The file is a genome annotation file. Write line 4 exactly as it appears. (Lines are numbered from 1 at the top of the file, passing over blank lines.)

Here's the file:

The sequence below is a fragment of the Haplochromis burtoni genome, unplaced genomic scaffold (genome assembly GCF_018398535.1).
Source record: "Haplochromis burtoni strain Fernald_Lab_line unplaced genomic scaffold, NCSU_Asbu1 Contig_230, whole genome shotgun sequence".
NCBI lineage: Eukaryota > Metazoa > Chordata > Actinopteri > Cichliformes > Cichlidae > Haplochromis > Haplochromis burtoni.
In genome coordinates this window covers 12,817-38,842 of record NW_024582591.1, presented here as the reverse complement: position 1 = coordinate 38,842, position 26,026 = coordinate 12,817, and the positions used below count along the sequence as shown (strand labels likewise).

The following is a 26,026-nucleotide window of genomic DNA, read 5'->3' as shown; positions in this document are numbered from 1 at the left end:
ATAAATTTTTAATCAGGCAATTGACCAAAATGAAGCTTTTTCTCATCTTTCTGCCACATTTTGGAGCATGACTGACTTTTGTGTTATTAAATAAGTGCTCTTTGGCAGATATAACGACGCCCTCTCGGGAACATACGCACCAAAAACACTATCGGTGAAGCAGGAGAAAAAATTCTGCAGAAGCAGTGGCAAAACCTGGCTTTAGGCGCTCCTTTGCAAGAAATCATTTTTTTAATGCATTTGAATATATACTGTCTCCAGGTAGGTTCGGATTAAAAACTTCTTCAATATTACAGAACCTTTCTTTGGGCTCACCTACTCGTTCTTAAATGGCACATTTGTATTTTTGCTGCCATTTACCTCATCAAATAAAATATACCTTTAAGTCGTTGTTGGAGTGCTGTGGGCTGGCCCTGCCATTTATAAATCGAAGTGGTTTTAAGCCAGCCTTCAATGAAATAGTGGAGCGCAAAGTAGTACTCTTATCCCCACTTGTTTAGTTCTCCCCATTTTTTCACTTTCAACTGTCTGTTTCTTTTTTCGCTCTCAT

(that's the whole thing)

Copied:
In genome coordinates this window covers 12,817-38,842 of record NW_024582591.1, presented here as the reverse complement: position 1 = coordinate 38,842, position 26,026 = coordinate 12,817, and the positions used below count along the sequence as shown (strand labels likewise).